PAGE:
The United States and China on Tuesday traded jabs over the coronavirus pandemic at a virtual meeting of world leaders at the United Nations headquarters, overshadowing the international body's calls for unity amid the ongoing global health crisis.
"The United Nations must hold China accountable for their actions," U.S. President Donald Trump said in a pre-recorded address for the U.N. General Assembly, accusing Beijing over what he sees as its role in the global spread of the novel coronavirus after it was first detected in the Asian country late last year.
He also doubled down on his criticism of Beijing and the World Health Organization, which he says is "virtually controlled by China," for "falsely" declaring that there was no evidence of human-to-human transmission at the early stage of the virus outbreak.
Following the hostile speech from Trump, Chinese President Xi Jinping called for "solidarity" in dealing with the pandemic and the need to support the WHO to play a "leading role" in the crisis.
"Any attempt of politicizing the issue or stigmatization must be rejected," Xi added, in a veiled criticism of Trump who continues to use the phrase "China virus."
While concerns are growing that the increasing U.S.-China rivalry is leading to a new Cold War, Xi asserted that China is committed to "peaceful, open, cooperative and common development" without seeking "hegemony, expansion, or sphere of influence."
"We have no intention to fight either a Cold War or a hot war with any country," he said.
The speeches took place as countries are struggling to contain the pandemic, with more than 31 million people having been infected and over 960,000 deaths confirmed worldwide.
The health calamity has kept world leaders in their home countries and led to the adoption of a remote format for the annual U.N. General Assembly session in New York, a first in the United Nations' 75-year history. Pre-recorded videos of the leaders' speeches were broadcast at the venue with sparse seating.
The epidemic has also sparked concerns over the strengthening of unilateralism and protectionism as countries close their borders, prioritize domestic economic recovery and prepare to secure vaccines for their respective populations once they are rolled out.
Countries including the United States and Japan have been wary of any Chinese moves that seem to take advantage of the pandemic to advance Beijing's interests, such as an increase in maritime assertiveness in the East and South China seas.
U.N. Secretary General Antonio Guterres told the General Assembly that the world must be "united," warning that "when countries go in their own direction, the virus goes in every direction."
Without explicitly naming the United States and China, he also cautioned against the deepening confrontation between the two major powers.
"Our world cannot afford a future where the two largest economies split the globe in a 'Great Fracture' -- each with its own trade and financial rules and internet and artificial intelligence capacities," the U.N. chief said, adding, "A technological and economic divide risks inevitably turning into a geo-strategic and military divide."
Trump, who faces criticism from within the United States over his poor handling of the pandemic ahead of the Nov. 3 presidential election, has increasingly sought to blame China for the outbreaks while also hardening his stance against the Asian economic powerhouse on trade, security, Hong Kong and other issues.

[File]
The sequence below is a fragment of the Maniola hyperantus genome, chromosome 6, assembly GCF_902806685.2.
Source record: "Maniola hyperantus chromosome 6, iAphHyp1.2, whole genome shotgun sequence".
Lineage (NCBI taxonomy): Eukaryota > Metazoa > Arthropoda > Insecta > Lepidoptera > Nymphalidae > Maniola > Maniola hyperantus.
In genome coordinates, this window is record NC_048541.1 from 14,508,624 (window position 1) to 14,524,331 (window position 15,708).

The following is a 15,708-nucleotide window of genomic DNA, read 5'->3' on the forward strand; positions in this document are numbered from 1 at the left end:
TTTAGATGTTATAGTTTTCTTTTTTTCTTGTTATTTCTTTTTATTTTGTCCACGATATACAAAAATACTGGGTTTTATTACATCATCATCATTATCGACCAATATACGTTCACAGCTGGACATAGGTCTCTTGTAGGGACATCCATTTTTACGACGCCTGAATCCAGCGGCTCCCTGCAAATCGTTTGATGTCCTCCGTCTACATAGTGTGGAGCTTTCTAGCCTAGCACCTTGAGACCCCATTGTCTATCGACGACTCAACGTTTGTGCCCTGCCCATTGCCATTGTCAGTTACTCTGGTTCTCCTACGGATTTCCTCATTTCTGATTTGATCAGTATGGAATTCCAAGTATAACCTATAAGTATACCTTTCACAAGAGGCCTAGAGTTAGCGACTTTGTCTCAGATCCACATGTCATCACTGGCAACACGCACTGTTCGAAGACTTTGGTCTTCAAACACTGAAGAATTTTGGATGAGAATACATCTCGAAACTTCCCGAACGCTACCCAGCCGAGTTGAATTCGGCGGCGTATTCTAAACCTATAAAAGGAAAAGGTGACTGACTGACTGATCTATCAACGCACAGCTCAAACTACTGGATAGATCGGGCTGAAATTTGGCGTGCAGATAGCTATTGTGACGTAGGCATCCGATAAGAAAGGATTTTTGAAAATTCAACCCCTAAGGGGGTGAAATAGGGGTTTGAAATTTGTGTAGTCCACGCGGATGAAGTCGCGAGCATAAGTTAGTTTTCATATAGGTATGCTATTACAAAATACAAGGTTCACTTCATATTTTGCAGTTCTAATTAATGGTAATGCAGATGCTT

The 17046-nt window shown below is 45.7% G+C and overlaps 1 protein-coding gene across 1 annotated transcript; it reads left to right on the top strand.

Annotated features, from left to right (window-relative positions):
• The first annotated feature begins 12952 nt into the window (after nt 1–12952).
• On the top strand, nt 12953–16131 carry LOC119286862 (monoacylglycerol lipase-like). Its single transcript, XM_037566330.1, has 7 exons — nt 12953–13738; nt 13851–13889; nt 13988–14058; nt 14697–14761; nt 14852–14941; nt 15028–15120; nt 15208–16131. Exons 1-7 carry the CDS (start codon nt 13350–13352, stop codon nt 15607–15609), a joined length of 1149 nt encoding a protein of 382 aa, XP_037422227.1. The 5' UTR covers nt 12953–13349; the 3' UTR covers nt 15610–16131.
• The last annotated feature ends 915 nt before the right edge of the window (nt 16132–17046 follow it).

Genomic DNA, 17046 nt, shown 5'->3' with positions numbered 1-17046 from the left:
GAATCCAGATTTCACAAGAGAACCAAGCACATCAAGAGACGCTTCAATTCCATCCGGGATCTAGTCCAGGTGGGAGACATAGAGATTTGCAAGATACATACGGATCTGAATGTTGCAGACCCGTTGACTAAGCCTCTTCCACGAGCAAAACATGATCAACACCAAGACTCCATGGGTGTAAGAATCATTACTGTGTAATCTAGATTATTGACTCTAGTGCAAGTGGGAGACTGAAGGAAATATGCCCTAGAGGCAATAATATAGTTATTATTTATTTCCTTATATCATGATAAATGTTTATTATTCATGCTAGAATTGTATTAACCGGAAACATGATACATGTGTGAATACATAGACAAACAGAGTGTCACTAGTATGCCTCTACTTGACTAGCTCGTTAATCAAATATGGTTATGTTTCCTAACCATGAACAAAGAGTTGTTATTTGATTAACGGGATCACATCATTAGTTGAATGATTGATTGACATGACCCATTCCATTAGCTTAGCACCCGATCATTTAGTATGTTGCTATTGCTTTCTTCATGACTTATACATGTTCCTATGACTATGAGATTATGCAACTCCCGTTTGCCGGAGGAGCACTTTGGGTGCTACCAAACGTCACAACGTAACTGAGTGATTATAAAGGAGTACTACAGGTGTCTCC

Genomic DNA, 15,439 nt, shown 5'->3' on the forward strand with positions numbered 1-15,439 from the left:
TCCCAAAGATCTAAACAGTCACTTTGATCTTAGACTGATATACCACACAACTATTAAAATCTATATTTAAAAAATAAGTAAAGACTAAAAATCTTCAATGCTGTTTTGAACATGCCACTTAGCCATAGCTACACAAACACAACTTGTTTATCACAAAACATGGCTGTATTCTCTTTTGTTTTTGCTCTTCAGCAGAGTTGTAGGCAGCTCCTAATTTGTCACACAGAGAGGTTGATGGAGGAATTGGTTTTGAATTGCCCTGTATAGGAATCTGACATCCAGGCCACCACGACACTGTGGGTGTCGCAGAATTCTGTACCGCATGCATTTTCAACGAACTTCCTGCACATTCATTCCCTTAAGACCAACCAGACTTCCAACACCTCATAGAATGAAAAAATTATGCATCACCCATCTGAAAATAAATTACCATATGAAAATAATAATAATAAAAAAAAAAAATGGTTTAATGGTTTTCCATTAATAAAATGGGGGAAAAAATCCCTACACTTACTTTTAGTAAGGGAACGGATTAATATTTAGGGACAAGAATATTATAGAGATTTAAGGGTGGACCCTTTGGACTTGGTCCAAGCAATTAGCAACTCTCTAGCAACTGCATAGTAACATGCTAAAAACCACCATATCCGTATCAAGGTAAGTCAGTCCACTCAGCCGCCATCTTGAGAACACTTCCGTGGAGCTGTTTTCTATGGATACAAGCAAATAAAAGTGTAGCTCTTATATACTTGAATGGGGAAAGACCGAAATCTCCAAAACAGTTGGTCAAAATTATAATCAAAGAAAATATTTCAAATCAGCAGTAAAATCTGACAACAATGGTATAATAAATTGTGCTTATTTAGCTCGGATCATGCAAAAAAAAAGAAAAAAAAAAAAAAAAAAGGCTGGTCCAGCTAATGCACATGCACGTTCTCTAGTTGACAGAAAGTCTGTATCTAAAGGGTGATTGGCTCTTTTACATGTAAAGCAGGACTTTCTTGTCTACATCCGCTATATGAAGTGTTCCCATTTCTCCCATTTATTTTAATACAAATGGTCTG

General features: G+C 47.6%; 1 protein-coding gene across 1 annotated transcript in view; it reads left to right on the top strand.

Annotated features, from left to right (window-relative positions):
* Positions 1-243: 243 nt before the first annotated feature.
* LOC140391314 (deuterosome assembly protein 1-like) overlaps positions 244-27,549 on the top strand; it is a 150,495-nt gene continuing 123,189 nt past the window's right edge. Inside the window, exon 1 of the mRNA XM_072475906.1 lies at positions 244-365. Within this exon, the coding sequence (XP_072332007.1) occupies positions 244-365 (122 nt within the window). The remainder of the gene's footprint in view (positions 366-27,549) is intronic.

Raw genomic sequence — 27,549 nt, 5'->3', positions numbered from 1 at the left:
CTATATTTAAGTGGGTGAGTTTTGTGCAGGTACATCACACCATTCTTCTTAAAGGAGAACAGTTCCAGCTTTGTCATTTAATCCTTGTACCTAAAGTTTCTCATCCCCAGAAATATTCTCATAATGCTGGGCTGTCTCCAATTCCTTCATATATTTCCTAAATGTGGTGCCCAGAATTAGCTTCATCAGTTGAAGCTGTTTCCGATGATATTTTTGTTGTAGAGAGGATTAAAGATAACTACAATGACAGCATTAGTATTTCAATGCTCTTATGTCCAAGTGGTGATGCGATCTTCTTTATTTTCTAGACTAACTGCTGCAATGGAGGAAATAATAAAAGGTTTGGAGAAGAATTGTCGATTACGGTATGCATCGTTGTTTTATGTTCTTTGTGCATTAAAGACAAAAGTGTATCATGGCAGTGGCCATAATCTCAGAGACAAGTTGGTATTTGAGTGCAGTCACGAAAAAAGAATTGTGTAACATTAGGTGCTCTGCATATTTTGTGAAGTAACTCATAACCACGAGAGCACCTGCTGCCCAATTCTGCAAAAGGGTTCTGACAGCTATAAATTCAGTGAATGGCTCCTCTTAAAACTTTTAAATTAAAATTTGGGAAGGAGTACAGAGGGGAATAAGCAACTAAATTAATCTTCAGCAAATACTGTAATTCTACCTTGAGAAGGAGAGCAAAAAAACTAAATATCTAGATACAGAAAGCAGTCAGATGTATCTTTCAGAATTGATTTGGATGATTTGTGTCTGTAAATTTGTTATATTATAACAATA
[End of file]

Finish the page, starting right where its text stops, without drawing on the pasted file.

The president has also been pushing ahead with his "America First" policy, deciding to withdraw the country from international institutions and commitments including the WHO and the Paris climate deal.
Despite calls by Guterres for international unity to address global challenges, Trump even seemed to encourage other countries to adopt nationalistic policies in his speech, saying, "I am proudly putting America first, just as you should be putting your countries first. That's okay -- that's what you should be doing."
Trump defended his decision to leave the Paris agreement, while criticizing China for emitting carbon dioxide at nearly double the level of the United States.
The landmark accord was adopted in December 2015 at a U.N. conference on climate change in Paris to create a long-sought framework to involve every country in reining in greenhouse gas emissions.
But Trump announced in 2017 that Washington would back out of the accord, arguing that it imposed "unrealistic targets" on the United States for reducing carbon emissions while giving countries like China, the world's largest CO2 emitter, "a free pass" for years to come.
Xi said Tuesday that China will scale up its target for cutting emissions, aiming to achieve peak emissions before 2030 and attain carbon neutrality before 2060.
Iran was also in the spotlight during the U.N. meeting, as the Trump administration presses to re-impose U.N. sanctions that have been terminated under a 2015 nuclear deal between Iran and six major powers, including the United States.
The United States exited the deal in 2018, but recently declared on a unilateral basis that the international sanctions are restored, citing Iran's failure to commit to the deal which set limits on its nuclear program in exchange for sanctions relief.
Iranian President Hassan Rouhani vowed in his video statement to fight against U.S. pressure, while welcoming that many U.N. Security Council members rejected the U.S. move as having no legal force.
"The United States can impose neither negotiations, nor war on us," he said, adding that his message to the world is, "Today is the time to say 'no' to bullying and arrogance."
The Trump administration has been eager to negotiate a tougher deal that would address its concerns over Iran's nuclear activities, ballistic missile programs and other issues, but there have been no signs of forthcoming dialogue between the two countries.